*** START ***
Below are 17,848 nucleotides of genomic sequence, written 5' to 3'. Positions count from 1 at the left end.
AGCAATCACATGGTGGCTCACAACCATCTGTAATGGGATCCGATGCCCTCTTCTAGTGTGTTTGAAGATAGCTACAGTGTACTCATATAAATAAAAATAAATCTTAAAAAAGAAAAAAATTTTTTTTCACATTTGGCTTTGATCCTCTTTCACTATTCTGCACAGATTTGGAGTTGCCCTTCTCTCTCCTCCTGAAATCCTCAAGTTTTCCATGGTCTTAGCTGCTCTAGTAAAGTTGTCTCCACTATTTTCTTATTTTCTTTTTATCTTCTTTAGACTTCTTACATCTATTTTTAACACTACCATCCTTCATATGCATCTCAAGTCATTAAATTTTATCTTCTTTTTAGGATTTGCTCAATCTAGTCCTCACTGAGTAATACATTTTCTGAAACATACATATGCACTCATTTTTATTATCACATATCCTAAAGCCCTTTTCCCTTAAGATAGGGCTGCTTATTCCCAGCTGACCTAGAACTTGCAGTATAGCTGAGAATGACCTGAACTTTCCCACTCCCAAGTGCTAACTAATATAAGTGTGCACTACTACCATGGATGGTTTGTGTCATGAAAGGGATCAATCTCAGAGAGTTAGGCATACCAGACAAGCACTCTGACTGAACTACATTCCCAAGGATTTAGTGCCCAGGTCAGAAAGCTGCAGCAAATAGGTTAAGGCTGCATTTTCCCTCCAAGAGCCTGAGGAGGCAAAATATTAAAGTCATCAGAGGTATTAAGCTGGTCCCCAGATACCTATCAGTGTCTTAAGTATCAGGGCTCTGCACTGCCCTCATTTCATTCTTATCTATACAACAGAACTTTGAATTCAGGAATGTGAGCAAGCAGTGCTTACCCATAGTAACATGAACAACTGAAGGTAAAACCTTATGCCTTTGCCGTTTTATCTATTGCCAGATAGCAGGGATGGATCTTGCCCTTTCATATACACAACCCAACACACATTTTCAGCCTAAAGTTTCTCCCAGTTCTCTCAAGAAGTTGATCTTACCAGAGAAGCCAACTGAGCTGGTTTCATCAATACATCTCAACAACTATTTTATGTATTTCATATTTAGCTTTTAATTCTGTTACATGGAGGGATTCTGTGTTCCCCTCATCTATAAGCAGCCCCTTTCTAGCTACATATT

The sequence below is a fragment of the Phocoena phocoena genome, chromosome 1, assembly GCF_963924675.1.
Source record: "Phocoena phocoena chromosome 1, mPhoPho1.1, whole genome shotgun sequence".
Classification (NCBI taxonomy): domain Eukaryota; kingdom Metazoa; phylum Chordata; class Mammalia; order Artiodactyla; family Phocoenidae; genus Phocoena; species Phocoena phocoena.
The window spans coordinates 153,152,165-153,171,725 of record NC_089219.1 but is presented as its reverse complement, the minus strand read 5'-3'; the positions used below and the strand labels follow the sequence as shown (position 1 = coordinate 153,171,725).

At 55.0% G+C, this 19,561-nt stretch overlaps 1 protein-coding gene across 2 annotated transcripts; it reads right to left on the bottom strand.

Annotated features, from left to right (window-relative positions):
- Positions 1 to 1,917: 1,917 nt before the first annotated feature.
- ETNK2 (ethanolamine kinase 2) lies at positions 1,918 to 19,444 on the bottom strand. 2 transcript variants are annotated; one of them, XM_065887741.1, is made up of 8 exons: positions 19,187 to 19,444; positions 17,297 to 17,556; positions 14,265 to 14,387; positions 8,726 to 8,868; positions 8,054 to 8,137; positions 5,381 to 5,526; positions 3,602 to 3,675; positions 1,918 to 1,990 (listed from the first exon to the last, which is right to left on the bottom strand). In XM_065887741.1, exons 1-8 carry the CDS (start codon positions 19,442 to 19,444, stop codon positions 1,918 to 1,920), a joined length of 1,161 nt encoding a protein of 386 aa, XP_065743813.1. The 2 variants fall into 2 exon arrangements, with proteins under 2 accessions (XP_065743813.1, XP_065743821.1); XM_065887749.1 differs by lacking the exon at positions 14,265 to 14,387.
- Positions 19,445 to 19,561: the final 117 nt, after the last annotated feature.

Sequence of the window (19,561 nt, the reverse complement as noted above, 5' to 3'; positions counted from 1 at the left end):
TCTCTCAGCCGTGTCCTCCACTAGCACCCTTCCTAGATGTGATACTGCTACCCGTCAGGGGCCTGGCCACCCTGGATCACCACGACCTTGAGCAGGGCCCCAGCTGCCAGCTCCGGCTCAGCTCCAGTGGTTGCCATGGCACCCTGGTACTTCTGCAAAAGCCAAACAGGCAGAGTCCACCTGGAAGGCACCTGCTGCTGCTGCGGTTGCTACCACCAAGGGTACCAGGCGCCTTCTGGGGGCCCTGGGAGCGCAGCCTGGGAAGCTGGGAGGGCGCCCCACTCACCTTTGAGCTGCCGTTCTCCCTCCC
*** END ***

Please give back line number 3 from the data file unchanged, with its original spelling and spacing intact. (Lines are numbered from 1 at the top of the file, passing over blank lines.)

The sequence below is a fragment of the Phocoena phocoena genome, chromosome 1, assembly GCF_963924675.1.